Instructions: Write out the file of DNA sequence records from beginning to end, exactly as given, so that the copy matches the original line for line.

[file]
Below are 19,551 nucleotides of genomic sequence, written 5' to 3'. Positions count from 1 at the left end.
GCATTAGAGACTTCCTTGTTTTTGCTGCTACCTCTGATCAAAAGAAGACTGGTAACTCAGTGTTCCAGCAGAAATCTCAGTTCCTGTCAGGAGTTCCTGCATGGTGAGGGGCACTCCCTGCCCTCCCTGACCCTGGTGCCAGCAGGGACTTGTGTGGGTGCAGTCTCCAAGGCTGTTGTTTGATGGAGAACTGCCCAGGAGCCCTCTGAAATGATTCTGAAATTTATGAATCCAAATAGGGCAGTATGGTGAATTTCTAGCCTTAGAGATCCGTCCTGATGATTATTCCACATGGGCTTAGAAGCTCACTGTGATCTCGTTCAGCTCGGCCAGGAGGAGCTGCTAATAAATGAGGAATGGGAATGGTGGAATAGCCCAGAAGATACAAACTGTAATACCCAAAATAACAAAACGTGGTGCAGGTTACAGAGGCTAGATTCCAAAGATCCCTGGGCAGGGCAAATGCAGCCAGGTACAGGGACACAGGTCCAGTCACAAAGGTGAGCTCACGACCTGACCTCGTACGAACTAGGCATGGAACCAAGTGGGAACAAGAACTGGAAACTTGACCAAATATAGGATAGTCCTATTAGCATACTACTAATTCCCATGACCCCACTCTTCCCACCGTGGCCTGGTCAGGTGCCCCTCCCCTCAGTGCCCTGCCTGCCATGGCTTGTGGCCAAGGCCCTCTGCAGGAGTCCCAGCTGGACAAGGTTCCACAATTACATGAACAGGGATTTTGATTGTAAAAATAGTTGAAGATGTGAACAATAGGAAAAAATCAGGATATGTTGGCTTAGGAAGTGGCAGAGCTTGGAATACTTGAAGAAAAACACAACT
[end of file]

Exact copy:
Below are 19,551 nucleotides of genomic sequence, written 5' to 3'. Positions count from 1 at the left end.
GCATTAGAGACTTCCTTGTTTTTGCTGCTACCTCTGATCAAAAGAAGACTGGTAACTCAGTGTTCCAGCAGAAATCTCAGTTCCTGTCAGGAGTTCCTGCATGGTGAGGGGCACTCCCTGCCCTCCCTGACCCTGGTGCCAGCAGGGACTTGTGTGGGTGCAGTCTCCAAGGCTGTTGTTTGATGGAGAACTGCCCAGGAGCCCTCTGAAATGATTCTGAAATTTATGAATCCAAATAGGGCAGTATGGTGAATTTCTAGCCTTAGAGATCCGTCCTGATGATTATTCCACATGGGCTTAGAAGCTCACTGTGATCTCGTTCAGCTCGGCCAGGAGGAGCTGCTAATAAATGAGGAATGGGAATGGTGGAATAGCCCAGAAGATACAAACTGTAATACCCAAAATAACAAAACGTGGTGCAGGTTACAGAGGCTAGATTCCAAAGATCCCTGGGCAGGGCAAATGCAGCCAGGTACAGGGACACAGGTCCAGTCACAAAGGTGAGCTCACGACCTGACCTCGTACGAACTAGGCATGGAACCAAGTGGGAACAAGAACTGGAAACTTGACCAAATATAGGATAGTCCTATTAGCATACTACTAATTCCCATGACCCCACTCTTCCCACCGTGGCCTGGTCAGGTGCCCCTCCCCTCAGTGCCCTGCCTGCCATGGCTTGTGGCCAAGGCCCTCTGCAGGAGTCCCAGCTGGACAAGGTTCCACAATTACATGAACAGGGATTTTGATTGTAAAAATAGTTGAAGATGTGAACAATAGGAAAAAATCAGGATATGTTGGCTTAGGAAGTGGCAGAGCTTGGAATACTTGAAGAAAAACACAACT